Propaganda & Mass Persuasion: Hearts and Minds

Thursday, March 22, 2007

Hearts and Minds

"What was repeated for domestic consumption was that the United State was
engaged in an allied effort, supported by the United Nations, that also embraced
the sentiments of a good part of the world."

American people believed the US participated militarily in the first Iraqi War because we were contributing military support along with many other countries. What television and newspapers failed to mention were that citizens from Japan, Egypt, Jordan, Spain, North African cities and Latin America opposed participation in this war.

To loosen the "cocoon drawn around the American mind", the NY Times published a paid advertisement from a private group of Japanese making a statement against military intervention in international matters. This advertisement was placed weeks after the wars end, but it made a clear statement of an opposition to military involvement in the war.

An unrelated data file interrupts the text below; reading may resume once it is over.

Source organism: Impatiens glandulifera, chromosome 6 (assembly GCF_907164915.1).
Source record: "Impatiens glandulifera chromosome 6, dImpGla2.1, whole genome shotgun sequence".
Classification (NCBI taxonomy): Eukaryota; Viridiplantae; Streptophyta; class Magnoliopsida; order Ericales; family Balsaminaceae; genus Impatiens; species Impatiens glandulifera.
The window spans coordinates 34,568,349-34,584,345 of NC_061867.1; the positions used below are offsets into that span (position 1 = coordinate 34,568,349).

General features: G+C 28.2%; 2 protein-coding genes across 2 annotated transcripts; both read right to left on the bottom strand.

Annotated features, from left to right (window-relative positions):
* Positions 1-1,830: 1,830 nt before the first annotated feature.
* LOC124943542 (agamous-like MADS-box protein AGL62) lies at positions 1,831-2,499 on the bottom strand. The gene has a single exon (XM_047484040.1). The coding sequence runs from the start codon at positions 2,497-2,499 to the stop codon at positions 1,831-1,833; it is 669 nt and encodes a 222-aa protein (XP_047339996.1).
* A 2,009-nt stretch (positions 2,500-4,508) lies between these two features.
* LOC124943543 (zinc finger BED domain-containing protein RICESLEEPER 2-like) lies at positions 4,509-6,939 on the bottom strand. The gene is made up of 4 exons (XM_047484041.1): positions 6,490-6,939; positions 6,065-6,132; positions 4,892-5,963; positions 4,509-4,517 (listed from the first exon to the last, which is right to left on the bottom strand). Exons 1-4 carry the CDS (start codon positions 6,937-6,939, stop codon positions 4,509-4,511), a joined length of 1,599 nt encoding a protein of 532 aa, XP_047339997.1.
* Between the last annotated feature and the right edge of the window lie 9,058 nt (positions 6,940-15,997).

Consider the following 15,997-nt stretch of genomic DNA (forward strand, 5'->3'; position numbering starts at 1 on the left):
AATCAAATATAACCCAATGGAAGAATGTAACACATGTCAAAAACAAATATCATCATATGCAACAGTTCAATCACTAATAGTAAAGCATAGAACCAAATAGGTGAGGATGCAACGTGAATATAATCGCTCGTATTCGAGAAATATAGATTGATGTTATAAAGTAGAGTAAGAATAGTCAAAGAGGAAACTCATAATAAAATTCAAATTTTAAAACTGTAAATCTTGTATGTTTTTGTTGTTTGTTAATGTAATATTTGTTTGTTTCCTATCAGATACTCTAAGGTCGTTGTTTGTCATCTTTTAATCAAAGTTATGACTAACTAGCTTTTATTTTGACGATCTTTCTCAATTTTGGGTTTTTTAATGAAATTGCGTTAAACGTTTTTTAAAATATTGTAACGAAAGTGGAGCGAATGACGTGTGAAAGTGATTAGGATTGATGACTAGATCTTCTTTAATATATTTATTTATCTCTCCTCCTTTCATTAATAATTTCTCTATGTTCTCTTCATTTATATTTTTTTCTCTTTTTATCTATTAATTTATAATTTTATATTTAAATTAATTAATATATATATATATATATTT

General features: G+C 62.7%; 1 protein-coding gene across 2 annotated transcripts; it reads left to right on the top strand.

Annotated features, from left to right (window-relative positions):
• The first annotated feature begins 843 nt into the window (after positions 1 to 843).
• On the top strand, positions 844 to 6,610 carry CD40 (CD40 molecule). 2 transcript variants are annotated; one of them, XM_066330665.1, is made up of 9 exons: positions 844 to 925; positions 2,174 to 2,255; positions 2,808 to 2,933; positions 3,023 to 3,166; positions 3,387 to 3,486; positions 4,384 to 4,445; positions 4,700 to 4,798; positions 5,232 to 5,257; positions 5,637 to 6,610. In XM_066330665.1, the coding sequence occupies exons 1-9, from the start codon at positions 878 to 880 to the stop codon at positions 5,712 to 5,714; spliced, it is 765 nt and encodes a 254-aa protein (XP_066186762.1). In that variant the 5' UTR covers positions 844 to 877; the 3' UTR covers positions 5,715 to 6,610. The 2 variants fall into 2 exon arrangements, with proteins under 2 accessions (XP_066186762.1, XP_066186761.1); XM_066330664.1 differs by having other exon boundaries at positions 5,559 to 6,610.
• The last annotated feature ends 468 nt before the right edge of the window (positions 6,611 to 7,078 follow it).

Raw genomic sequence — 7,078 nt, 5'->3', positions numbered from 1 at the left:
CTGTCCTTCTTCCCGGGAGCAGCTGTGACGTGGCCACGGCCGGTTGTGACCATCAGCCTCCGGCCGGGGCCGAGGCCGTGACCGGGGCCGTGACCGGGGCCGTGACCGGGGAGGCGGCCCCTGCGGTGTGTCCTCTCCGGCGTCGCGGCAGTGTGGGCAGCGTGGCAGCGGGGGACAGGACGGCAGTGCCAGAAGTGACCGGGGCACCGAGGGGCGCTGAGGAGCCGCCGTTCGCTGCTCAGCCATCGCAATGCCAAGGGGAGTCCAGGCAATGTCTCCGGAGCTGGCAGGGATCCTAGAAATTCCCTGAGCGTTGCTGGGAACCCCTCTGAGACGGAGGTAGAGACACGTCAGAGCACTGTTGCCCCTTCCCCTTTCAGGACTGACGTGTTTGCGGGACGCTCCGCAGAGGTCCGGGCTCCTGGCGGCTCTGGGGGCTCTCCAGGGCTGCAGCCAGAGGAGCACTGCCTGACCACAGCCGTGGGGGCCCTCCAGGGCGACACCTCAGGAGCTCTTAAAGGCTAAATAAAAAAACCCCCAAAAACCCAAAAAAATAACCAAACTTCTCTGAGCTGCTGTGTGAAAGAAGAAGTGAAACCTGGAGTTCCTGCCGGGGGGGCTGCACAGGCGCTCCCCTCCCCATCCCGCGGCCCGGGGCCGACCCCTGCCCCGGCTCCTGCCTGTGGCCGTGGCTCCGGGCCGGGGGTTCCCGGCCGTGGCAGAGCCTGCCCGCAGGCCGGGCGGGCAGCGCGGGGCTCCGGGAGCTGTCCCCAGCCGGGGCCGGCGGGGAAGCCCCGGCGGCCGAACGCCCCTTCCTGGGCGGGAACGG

United Nations support came from European, English speaking countries that shared similar industrial and economics interests as America. This too, was something not so visible to the American people who relied on the nations decision and the information provided from journalists.


Blogger A. Mattson said...

A good post.

The question is: Did the American media accurately portray world opinion about the Gulf War. Did they check the Bush administration's claims of international support with evidence of foreign public opinion?

Why is this important? Would the American public have cared if it had been demonstrated that the rest of the world was not on board for the Gulf War? Perhaps.

There was a lot more international support for the first Gulf War than for our current intervention in Iraq. How well have the Americn media kept us appraised of international reaction to this war? What does that say about our media? Is there any demand for this information?

4/11/2007 10:25 PM  

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